Answer: \begin{align*}\boxed{\mathbf{680 \ Pa}}\end{align*}

Newton’s Laws Problem Set

1. Is there a net force on a hammer when you hold it steady above the ground? If you let the hammer drop, what’s the net force on the hammer while it is falling to the ground?
2. If an object is moving at constant velocity or at rest, what is the minimum number of forces acting on it (other than zero)?
3. If an object is accelerating, what is the minimum number of forces acting on it?
4. You are standing on a bathroom scale. Can you reduce your weight by pulling up on your shoes? (Try it.) Explain.
5. When pulling a paper towel from a paper towel roll, why is a quick jerk more effective than a slow pull?
6. If you hang from the monkey bars with your arms completely vertical, what’s the force in each of your arms compared to your weight? Does that force increase, decrease, or remain constant if you reach over several bars with one arm, thus increasing the angle between your arms? Is it possible to hand with your arms completely horizontal? Why not? Explain in terms of force components; draw FBDs to support your argument.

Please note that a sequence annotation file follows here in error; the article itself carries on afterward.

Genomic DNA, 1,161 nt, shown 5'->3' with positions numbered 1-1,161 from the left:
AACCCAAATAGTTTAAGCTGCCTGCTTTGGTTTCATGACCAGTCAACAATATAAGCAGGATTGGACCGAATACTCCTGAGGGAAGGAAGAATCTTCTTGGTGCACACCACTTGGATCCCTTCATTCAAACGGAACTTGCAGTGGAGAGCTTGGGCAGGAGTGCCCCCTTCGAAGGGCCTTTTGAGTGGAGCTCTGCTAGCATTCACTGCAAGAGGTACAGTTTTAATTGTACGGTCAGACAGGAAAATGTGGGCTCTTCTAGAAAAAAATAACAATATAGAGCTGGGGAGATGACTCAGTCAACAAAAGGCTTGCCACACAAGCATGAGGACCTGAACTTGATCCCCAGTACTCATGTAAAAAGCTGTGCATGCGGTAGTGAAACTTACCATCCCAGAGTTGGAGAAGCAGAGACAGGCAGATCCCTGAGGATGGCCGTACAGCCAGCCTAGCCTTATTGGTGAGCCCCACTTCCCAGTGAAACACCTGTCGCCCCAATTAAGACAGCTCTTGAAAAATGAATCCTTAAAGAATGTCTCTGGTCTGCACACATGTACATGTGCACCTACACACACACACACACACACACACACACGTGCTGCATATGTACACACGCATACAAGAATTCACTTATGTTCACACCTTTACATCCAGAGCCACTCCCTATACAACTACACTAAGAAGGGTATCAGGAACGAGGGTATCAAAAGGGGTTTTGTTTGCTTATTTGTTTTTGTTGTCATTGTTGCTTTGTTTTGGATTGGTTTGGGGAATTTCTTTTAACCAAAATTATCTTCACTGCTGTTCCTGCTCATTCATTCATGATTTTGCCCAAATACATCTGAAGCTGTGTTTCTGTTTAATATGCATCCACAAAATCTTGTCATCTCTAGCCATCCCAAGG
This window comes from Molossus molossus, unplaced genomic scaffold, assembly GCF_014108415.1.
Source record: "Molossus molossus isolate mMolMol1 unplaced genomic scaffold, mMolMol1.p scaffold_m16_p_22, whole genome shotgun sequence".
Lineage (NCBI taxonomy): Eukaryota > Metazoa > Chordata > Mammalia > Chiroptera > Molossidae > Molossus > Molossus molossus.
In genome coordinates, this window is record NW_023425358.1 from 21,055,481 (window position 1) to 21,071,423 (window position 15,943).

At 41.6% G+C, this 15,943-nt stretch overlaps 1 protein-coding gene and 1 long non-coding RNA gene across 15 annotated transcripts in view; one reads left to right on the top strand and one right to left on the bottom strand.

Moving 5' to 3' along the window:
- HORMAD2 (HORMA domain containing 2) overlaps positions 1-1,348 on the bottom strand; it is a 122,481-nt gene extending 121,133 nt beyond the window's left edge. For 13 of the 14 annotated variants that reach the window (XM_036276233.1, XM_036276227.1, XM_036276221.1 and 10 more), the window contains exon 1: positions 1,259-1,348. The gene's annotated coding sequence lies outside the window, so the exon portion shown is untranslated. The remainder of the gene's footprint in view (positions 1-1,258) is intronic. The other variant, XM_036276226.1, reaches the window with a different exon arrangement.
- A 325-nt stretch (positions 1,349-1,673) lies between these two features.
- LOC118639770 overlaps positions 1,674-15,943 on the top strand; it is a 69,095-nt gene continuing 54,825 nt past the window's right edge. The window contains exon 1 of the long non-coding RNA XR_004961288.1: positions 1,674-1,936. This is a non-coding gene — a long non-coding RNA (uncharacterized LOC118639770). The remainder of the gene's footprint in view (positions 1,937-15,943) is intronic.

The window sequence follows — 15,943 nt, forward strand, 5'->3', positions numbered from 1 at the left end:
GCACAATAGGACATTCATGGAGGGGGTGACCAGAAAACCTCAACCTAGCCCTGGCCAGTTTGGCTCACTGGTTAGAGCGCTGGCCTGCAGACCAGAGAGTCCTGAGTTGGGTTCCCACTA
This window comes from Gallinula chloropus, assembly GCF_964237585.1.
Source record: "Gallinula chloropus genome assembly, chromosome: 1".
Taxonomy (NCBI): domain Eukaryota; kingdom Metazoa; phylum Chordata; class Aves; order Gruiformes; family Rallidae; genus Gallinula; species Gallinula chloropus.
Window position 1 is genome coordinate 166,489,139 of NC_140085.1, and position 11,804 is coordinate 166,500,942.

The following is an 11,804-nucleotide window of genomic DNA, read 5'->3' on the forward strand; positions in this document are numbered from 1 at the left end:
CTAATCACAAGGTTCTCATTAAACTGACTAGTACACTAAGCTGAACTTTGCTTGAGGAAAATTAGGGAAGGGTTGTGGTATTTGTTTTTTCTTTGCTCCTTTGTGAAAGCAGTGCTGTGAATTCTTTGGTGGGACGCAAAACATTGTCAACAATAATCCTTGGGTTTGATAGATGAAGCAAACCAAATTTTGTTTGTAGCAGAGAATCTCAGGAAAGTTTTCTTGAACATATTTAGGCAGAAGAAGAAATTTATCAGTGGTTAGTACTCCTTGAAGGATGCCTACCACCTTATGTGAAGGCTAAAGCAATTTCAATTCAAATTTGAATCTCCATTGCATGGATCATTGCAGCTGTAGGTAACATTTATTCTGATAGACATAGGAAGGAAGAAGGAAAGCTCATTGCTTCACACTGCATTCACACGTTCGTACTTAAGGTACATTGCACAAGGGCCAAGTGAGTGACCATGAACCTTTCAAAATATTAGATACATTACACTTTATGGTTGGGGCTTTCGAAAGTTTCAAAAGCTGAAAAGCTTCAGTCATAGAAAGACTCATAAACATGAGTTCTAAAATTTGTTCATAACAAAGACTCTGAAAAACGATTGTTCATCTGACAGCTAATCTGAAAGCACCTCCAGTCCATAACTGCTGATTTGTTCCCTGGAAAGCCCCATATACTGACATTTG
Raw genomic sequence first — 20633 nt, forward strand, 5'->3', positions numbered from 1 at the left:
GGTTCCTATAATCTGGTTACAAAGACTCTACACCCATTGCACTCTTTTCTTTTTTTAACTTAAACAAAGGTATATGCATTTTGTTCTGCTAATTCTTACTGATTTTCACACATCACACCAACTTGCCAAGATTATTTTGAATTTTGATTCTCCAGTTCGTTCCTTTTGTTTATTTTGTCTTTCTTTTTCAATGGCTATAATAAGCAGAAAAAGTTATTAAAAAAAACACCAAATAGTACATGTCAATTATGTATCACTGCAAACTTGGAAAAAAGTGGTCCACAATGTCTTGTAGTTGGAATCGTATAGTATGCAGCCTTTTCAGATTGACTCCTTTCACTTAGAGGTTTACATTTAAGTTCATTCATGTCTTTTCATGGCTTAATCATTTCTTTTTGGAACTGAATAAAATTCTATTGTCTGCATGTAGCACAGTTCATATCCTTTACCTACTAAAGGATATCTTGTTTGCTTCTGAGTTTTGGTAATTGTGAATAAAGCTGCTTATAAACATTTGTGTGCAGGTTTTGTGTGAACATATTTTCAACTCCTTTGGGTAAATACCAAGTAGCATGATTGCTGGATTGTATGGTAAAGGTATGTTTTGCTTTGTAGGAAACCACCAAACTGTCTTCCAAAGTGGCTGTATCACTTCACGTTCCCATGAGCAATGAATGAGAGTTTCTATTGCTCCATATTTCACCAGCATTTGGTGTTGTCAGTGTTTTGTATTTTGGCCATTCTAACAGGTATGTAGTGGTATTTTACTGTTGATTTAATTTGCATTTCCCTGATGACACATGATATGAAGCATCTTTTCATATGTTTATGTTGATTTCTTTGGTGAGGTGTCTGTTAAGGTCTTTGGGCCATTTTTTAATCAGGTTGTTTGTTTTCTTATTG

7. You’re riding in a train moving at a constant velocity and you flip a coin. When it hits the floor, where does it land compared to where you dropped it? If instead the coin lands a meter away, what will you assume about the motion of the train? Explain using Newton’s law of inertia.
8. When hit from behind in a car crash, a passenger can suffer a neck injury called whiplash. Explain in terms of inertia how this occurs, and how headrests can prevent the injury.
9. A cheetah can outrun a gazelle in a short straight race, but the gazelle can escape with its life by zigzagging. The cheetah is more massive than the gazelle – explain how this strategy works.
10. If your hammer develops a loose head, you can tighten it by banging it on the ground. A little physics secret though – it’s better to bang the hammer head up rather than head down. Explain, using inertia.